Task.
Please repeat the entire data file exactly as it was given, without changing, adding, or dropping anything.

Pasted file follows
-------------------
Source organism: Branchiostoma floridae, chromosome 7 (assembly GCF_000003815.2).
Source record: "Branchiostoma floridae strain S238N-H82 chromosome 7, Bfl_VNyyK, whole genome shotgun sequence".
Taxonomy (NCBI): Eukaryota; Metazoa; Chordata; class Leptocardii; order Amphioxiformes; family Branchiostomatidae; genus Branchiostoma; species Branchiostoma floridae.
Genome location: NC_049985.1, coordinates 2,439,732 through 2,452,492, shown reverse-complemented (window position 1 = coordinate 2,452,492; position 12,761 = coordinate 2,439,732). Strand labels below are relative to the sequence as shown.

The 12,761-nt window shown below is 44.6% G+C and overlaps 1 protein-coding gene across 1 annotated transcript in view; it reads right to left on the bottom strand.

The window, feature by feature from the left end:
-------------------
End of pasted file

Source organism: Branchiostoma floridae, chromosome 7 (assembly GCF_000003815.2).
Source record: "Branchiostoma floridae strain S238N-H82 chromosome 7, Bfl_VNyyK, whole genome shotgun sequence".
Taxonomy (NCBI): Eukaryota; Metazoa; Chordata; class Leptocardii; order Amphioxiformes; family Branchiostomatidae; genus Branchiostoma; species Branchiostoma floridae.
Genome location: NC_049985.1, coordinates 2,439,732 through 2,452,492, shown reverse-complemented (window position 1 = coordinate 2,452,492; position 12,761 = coordinate 2,439,732). Strand labels below are relative to the sequence as shown.

The 12,761-nt window shown below is 44.6% G+C and overlaps 1 protein-coding gene across 1 annotated transcript in view; it reads right to left on the bottom strand.

The window, feature by feature from the left end: